Figure 19.5: The iPad Pro is an example of an ultramobile PC.

Bluetooth short-range wireless technology is a global standard that improves personal connectivity for users of mobile phones, portable computers, and stereo headsets, and Bluetooth wirelessly connects keyboards and mice to computers and headsets to phones and music players. A Bluetooth-enabled mobile phone, for example, provides safer hands-free phone use while driving. The technology is finding many applications in the auto industry as well. Bluetooth wireless technology is now standard in many vehicles today. Many car, technology, and cell phone companies—among them Amazon, Apple, Audi, BMW, DaimlerChrysler, Google, Honda, Saab, Toyota, and Volkswagen—already offer Bluetooth hands-free solutions. Other uses include simplifying the connection of portable digital music players to the car’s audio system and transferring downloaded music to the system.[20]

Although designing a true mobile replacement for the desktop PC has proved elusive for computer manufacturers, ultramobile PCs offer wireless functions many professionals want—web browsing, e-mail, Microsoft Office, and telephony. The Apple iPad Pro runs iOS 10, and with its 10.5-inch LCD touch screen and stylus, the mini-tablet provides the power of a desktop PC and freedom from pen and paper.

Private Lines: Virtual Private Networks

Many companies use virtual private networks to connect two or more private networks (such as LANs) over a public network, such as the internet. VPNs include strong security measures to allow only authorized users to access the network and its sensitive corporate information. Companies with widespread offices may find that a VPN is a more cost-effective option than creating a network using purchased networking equipment and leasing expensive private lines. This type of private network is more limited than a VPN, because it doesn’t allow authorized users to connect to the corporate network when they are at home or traveling.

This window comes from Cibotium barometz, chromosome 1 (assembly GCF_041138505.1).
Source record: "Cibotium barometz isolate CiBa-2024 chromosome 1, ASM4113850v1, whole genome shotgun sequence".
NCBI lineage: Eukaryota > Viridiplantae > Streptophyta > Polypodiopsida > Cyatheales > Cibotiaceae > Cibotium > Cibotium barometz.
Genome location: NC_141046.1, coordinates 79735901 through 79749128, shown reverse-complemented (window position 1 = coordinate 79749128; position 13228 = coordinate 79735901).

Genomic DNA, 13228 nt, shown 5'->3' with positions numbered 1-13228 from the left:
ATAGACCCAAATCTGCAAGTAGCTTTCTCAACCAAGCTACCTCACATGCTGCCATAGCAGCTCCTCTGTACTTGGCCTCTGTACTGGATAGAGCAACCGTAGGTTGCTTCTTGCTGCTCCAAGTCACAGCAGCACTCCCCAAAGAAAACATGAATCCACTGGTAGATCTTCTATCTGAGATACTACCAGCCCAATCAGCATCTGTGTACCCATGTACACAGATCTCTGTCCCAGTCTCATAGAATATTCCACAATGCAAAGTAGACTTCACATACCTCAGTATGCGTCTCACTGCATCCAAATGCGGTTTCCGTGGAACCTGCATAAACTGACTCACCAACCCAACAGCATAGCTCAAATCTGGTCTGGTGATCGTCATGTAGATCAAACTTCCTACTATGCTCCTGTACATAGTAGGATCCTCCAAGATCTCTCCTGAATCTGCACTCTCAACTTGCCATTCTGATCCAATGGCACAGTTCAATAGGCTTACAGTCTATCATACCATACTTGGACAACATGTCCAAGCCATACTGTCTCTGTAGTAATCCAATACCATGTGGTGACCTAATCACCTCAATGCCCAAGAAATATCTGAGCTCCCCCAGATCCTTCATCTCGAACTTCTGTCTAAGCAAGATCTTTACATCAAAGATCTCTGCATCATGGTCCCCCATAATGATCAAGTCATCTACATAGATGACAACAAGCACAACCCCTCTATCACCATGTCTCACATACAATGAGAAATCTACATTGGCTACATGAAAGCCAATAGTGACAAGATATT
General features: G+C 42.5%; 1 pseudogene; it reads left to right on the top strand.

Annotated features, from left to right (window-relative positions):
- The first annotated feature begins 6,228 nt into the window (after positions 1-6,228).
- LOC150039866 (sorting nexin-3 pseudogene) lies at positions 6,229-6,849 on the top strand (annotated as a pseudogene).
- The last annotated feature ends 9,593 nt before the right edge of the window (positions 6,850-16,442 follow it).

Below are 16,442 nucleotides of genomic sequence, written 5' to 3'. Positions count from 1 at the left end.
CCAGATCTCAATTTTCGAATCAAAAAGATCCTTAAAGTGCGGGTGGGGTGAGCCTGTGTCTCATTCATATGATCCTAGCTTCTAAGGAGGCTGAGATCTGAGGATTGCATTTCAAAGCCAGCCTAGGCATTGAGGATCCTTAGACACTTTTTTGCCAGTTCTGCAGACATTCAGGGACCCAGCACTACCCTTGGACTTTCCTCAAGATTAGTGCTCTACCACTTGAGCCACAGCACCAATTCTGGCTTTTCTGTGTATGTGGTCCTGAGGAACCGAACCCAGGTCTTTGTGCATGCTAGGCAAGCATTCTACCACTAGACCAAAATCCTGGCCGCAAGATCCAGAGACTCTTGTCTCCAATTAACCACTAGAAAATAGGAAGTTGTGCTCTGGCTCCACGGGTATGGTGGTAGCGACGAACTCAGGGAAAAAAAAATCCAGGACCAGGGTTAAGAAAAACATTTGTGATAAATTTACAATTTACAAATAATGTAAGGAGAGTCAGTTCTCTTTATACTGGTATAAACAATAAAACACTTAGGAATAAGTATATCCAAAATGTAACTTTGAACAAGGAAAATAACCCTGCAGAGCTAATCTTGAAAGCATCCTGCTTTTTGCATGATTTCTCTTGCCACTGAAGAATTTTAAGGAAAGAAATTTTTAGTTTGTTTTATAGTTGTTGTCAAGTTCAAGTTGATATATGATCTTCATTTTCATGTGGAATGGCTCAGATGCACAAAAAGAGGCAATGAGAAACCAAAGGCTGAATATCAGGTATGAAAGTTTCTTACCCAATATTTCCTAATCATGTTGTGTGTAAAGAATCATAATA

A linear diagram. An arrow points from a computer, labeled as a VPN client, to a local ISP server. An arrow points from the local ISP to a public network, shown as a cloud. An arrow points from the cloud to a large VPN server, with an internal LAN.
Figure 19.6: Virtual private networks (VPNs).

As figure 19.6 shows, the VPN uses existing internet infrastructure and equipment to connect remote users and offices almost anywhere in the world—without long-distance charges. In addition to saving on telecommunications costs, companies using VPNs don’t have to buy or maintain special networking equipment and can outsource management of remote access equipment. VPNs are useful for salespeople and telecommuters, who can access the company’s network as if they were on-site at the company’s office. On the downside, the VPN’s availability and performance, especially when it uses the internet, depends on factors largely outside of an organization’s control.

VPNs are popular with many different types of organizations. Why? Security is one of the main reasons to always use a VPN to access the internet. Because all your data is encrypted once tunneled, if a hacker were trying to intercept your browsing activity, say, while you were entering your credit card number to make an online purchase, the encryption would stymie their efforts. That’s why it’s a particularly good idea to use VPNs in public settings such as coffee shops and airports.[21]

With the increase need for privacy and security, there are a number of different VPN service providers that have emerged in recent years offering various subscription plans. NordVPN is one example. NordVPN was launched in 2012 by childhood friends and within 10 years became known as the “world’s leading VPN trusted by millions of people all over the globe”.[22]

Software on Demand: Application Service Providers

As software developers release new types of application programs and updated versions of existing ones every year or two, companies have to analyze whether they can justify buying or upgrading to the new software—in terms of both cost and implementation time. Application service providers (ASPs) offer a different approach to this problem. Companies subscribe, usually on a monthly basis, to an ASP and use the applications much like you’d use telephone voice mail, the technology for which resides at the phone company. Other names for ASPs include on-demand software, hosted applications, and software-as-a-service. Figure 19.7 shows how the ASP interfaces with software and hardware vendors and developers, the IT department, and users.